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The Sydney Morning Herald
8 Sep 07
We haven’t had so much distraction since Bob Menzies sent the F-111s overhead to remind us at election time that the Indonesians were about to invade. The ceaseless fluttering of helicopters and the beefy ranks of overfed security people are about as meaningful as Ming’s air power in 1964. Still, if it makes 21 “world leaders” feel more in charge and better about themselves, who are we to complain?
Some of the APEC agenda inevitably involves jawboning about trade and economic growth. After all, these are favourite topics of the host leader, John Howard, and the centrepieces of his life’s work.
But how much progress can really be made towards the betterment of the human condition when, among prominent APECers, the institutional framework is decidedly shabby?
It makes the arrival of Transparency International’s report on corruption in judicial systems quite apt. After all, without independent, efficient and fair courts, how can trade, investment and business prosper? This would be a fruitful field of discussion, but it is not to be found on the order of proceedings.
Transparency International is the Berlin-based worldwide corruption research and awareness organisation, and each year it publishes a Global Corruption Report. You’d be amazed how many of our dearest friends, currently in Sydney, are propped up by judicial regimes that, for all the protestations to the contrary, are little more than arms of the state.
In China, where strides in judicial reform have been made, the courts and the judges are still not independent. It is a curious set-up: there are 200,000 judges in China, about twice the number of practising lawyers. Transparency International’s report says that major and complex cases are sometimes decided by court adjudication committees that consult with Communist Party political-legal committees. No one seems to know the extent to which this is the norm.
The Supreme People’s Court of China is the country’s number one national judicial body, but it is responsible to the National People’s Congress. The local courts at the regional level are responsible to the “organs of state power which created them”.
Yet the Chinese are flocking to the courts in record numbers. Two years ago 4.4 million civil cases were filed, twice as many as a decade ago. But it is doubtful an Australian investor or business operator in China would wish to have disputes resolved by judges where rulings are fabricated for cash, litigants are blackmailed into paying for or excluding evidence, and decisions are based on instructions from government or party officials, regardless of the law or facts.
In Wuhan province, 91 judges were charged with bribery, including the presidents of the high, intermediate and basic courts. The ringleaders were sent to jail and others were “reassigned” to other courts.
In Russia, improvement has been slow and the judicial apparatus is still readily available to punish Vladimir Putin’s political enemies. There have been some reforms, such as life tenure, a judicial qualification college and the publication of some judicial reasons.
Nonetheless, the International Bar Association, the Organisation for Economic Co-operation and Development, the International Commission of Jurists and the US State Department have expressed concern about practices that are “not conducive to the independence of the judiciary”.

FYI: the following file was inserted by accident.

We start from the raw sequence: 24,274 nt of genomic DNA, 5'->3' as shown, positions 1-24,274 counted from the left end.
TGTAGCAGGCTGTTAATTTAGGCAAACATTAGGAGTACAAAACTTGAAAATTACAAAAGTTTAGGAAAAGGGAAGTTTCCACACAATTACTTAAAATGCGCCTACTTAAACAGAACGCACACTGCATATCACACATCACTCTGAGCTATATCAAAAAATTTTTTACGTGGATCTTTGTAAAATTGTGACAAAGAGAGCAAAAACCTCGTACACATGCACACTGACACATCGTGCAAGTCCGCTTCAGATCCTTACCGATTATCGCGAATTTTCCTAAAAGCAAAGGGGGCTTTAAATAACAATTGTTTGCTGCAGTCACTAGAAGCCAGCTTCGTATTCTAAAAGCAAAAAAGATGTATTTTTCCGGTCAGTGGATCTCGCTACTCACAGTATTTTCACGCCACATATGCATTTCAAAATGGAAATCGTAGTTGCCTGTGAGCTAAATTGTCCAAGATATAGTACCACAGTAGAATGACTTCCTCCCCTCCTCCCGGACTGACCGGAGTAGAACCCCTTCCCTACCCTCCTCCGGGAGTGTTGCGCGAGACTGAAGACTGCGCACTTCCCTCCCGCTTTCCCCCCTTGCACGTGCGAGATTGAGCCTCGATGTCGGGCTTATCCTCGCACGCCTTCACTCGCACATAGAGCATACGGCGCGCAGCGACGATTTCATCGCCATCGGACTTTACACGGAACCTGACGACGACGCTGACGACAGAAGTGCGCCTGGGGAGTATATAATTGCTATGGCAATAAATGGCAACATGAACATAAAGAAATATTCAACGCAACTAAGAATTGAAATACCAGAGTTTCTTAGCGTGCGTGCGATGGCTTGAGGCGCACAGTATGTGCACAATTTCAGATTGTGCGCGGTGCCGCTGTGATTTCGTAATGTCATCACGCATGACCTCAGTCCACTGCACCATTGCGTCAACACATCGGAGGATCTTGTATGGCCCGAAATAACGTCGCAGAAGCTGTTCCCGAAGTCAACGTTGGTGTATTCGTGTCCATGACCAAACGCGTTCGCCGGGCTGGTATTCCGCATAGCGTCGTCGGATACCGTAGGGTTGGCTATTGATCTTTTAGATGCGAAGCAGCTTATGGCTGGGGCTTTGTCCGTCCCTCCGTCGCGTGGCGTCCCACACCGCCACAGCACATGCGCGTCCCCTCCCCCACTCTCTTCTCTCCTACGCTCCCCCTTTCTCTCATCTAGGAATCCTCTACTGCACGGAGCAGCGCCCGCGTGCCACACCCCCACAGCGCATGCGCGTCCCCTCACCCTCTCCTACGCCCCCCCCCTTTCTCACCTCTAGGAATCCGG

In Malaysia, another shining light in APEC, the Canadian journalist Murray Hiebert was jailed for three months after writing in the Far Eastern Economic Review that a private case brought by the wife of a judge had been heard more speedily than most other cases.
In Indonesia, one illustration of the extent to which corruption is entrenched concerns the creation of a special commercial court under the guidance of the International Monetary Fund.
The whole notion was that foreign litigants would be able to avoid the corruption of the regular court system, but regrettably the special court was not immune from rulings favouring well-connected local debtors.
When asked about corruption in South Sumatra only 4 per cent of the judges admitted knowledge of instances of bribery affecting their colleagues, while 62 per cent of lawyers and 45 per cent of court users knew of cases where a court user had paid a bribe.
In Singapore, with which Australia has a free trade agreement, the courts will rarely if ever decide contrary to the personal interests of the ruling junta, particularly when it comes to defamation actions.
In the city state, the courts frequently are used to crush political opponents of the Lees with enormous awards of damages and subsequent bankruptcy of the hapless defendant.
Chee Soon Juan, leader of the Singapore Democratic Party, is the latest victim of this systematic oppression. Last year he went bankrupt after failing to pay $S500,000 ($397,000) in libel damages to Lee Kuan Yew and the former prime minister Goh Chok Tong. He lost his appeal and when he tried to go overseas he was arrested and sent to jail.
There is no public interest defence when it comes to the defamation of Singapore’s leaders. Yet everyone’s cheeks will be aching with all the APEC smiles and grins associated with marvellous achievements. Back home though, it’s a lot grimmer.